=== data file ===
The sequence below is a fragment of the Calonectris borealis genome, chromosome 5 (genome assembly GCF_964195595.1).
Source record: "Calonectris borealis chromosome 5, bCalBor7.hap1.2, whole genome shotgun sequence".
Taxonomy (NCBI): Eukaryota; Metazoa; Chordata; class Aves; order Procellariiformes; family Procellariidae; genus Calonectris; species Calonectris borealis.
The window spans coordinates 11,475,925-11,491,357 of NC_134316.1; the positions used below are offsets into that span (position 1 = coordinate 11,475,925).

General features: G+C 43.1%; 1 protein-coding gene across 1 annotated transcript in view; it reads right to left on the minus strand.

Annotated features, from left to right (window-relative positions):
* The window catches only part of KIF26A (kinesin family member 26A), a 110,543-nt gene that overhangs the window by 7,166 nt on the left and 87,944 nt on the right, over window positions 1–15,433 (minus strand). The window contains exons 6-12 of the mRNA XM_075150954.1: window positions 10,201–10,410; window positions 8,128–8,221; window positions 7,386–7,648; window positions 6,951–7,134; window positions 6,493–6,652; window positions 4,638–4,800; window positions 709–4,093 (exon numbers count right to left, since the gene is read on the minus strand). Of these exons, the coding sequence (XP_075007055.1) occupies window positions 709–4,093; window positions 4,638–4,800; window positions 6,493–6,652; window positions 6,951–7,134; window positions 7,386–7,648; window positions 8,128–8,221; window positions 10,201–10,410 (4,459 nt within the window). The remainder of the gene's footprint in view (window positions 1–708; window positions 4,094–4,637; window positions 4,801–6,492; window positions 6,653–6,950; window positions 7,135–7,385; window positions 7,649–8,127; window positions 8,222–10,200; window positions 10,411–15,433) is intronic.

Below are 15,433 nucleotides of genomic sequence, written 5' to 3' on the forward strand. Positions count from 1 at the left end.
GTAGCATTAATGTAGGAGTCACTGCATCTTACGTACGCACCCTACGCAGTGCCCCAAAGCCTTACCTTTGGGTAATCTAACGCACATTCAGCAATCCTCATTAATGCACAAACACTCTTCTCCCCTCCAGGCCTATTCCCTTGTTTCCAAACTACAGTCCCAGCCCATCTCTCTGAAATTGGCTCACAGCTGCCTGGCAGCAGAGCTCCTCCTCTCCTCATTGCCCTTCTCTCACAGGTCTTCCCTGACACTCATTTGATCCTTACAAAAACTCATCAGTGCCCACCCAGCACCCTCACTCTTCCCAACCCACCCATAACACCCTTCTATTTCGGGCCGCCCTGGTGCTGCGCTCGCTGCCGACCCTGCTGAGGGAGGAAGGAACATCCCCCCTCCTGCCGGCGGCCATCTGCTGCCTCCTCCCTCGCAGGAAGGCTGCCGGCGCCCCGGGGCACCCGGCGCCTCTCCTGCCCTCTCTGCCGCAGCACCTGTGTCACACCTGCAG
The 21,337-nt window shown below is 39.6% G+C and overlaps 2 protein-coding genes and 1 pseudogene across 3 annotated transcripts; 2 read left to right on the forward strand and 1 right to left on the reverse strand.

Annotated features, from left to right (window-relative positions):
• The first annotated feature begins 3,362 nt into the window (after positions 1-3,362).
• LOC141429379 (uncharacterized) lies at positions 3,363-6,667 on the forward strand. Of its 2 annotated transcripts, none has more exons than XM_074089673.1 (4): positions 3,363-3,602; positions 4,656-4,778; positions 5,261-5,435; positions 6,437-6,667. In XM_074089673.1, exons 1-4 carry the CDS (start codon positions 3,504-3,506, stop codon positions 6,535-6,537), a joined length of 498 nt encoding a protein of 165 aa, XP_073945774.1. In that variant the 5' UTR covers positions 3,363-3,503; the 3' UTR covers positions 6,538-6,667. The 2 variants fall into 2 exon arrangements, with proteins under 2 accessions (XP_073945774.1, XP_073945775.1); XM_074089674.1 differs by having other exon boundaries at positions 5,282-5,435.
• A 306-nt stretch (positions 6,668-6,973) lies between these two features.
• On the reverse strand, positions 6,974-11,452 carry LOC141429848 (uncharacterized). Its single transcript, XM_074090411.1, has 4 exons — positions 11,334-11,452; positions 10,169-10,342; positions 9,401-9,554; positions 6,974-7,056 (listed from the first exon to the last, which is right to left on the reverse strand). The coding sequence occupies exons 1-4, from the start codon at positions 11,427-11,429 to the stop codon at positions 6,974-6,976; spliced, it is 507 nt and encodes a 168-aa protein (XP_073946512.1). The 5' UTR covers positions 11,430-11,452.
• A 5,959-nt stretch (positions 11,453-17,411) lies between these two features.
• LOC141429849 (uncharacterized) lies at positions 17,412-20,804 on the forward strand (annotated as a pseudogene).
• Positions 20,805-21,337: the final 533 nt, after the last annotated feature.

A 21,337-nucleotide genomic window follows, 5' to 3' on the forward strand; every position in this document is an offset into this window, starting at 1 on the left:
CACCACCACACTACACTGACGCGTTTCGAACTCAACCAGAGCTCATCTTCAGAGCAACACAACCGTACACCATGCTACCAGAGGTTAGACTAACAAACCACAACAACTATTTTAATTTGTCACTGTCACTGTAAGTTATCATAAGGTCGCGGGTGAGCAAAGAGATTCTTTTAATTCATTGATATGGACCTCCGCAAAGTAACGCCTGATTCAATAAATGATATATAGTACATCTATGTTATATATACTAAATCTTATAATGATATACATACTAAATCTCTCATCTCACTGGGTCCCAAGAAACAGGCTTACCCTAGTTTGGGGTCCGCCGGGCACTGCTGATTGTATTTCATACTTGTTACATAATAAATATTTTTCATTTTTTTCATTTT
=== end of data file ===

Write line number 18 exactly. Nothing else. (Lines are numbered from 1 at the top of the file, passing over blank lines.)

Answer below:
• Positions 20,805-21,337: the final 533 nt, after the last annotated feature.